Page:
I’m going to write something very controversial this St Stephen’s Day and here it is: I don’t mind the Elf on the Shelf. As you are well aware, I tend towards the curmudgeonly end of the spectrum. I don’t suffer fools, especially small pretend ones, clad in red. But the key to this malarkey, is to set the bar low, extremely low, and befriend others who do the same. Should you associate with the sort of people who wrap up their entire kitchen with Christmas paper or tin foil, then I suggest you rethink the allegiance: there’s enough packaging going straight into the bin during the festive season without this sort of nonsense. And tell me, who has time for these shenanigans anyway? Not I.
If you are a parent of small children, debating whether to get involved with Elf nonsense, then this may be the post for you. I read in the i-paper of some eejit who got on the trend and rued her decision, having spent hours planning activities, and forked out money on it too. Was she right in the head? I asked myself. Aside from buying the thing a couple of years ago (and it was, of course, LSB’s idea, which was initially met with deepest opprobrium,) all I bought this year was a packet of Haribo Star Mix from which I fished out the eggs so the Elf could do a fry up.
Our ‘elfsploits’ usually took place after 10pm, when one of us would sigh and say ‘What’s that fecker doing tonight? Some shuffling about ensure before it would do something feeble, like read or book, or sit on our decorative llama.
My favourite activities did require a wee bit of thought, (still, after ten o’clock though) such as when I drew a rough illustration and coloured it in, writing, ‘I’ve done an elf-portrait!’ On a baltic evening mid-December, I drew a fire and dressed the elf in a coat my lovely Aunt Freda had knitted for a Barbie. ‘I’m cold!’ said the note, because our elf isn’t blessed with imagination. When Messi clinched the final for Argentina the elf boasted a blue and white striped shirt, attached with a piece of tape. ‘Vamos Messi!’ it had written. It played Happy Families one night with two teddy bears, whom it was beating soundly, sitting proudly with a whole family of moles, another of owls and foxes. The teddies didn’t fare well, but they never have been known for their intellect.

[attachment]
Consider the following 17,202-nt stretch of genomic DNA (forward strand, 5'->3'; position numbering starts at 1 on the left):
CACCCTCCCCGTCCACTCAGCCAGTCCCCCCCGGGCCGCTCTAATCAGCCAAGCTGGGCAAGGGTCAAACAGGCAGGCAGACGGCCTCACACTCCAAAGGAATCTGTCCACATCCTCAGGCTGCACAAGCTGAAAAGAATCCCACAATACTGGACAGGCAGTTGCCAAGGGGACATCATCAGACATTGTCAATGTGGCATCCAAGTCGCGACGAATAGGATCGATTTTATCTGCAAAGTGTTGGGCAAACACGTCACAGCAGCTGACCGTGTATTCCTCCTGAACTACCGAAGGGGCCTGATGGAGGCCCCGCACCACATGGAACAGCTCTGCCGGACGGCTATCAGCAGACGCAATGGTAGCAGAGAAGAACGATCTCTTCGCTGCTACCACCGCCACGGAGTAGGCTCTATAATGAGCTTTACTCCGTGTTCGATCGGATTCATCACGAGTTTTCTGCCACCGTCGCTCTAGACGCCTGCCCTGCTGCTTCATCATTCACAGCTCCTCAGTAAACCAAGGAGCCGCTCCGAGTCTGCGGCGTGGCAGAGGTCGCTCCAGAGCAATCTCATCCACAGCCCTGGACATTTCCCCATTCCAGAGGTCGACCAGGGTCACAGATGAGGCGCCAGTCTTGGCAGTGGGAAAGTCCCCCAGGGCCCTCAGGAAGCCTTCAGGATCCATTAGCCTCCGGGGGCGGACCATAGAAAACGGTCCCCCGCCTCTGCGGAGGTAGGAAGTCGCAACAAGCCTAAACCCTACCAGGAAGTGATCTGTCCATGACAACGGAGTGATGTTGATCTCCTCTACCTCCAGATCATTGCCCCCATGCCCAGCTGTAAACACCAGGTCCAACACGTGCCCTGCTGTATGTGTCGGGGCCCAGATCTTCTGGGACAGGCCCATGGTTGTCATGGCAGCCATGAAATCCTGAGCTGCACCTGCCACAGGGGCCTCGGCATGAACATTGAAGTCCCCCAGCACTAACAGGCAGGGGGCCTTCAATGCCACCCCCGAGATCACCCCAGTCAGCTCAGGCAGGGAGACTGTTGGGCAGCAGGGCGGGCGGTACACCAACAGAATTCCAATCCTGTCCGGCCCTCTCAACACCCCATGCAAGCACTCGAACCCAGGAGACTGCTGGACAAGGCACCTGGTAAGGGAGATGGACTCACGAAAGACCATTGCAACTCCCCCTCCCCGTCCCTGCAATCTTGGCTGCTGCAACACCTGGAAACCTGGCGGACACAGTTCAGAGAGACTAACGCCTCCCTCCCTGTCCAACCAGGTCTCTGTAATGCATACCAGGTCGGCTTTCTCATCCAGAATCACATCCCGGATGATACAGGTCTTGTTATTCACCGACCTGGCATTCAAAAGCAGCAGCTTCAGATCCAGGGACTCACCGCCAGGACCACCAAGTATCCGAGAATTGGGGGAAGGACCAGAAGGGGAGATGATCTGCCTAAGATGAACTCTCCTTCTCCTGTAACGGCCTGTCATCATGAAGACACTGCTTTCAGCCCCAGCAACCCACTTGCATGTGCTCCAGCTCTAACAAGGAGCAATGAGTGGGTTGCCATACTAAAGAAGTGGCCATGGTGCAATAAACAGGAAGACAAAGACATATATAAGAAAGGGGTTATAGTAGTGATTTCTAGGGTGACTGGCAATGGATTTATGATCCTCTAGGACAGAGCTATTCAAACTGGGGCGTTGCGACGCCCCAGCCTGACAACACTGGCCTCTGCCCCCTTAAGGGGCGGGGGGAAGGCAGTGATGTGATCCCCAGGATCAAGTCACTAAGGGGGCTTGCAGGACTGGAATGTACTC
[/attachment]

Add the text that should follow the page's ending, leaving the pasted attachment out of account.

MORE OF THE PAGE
LSB thinks he trumped it though, by wrapping it in brown paper and printing out a QR code. The note read, ‘Your Mum tried to sell me on Vinted!’ After that, the only thing he did was set the Elf in a shoe. He peaked too soon. One weekend, the Elf spent the entire time in the tree, Friday through to Sunday. ‘Flip, that elf really is rubbish,’ I said to the girls. ‘She seems to like it up there,’ opined the Small Child. Sure enough, in her farewell note, the elf wrote that she loved coming to our house and hanging in the tree like a sloth. I’m telling you folks, keep it simple. And if your kids don’t like it, just say the elf didn’t like it either and won’t be back.
I hate to quote Christina Rossetti, because she truly was a miserable auld bastard, but when she wrote ‘The Bleak Mid-Winter,’ she wasn’t wrong. So a wee bit of magic for the kids with minimal effort? For twenty-five days, I can just about manage it.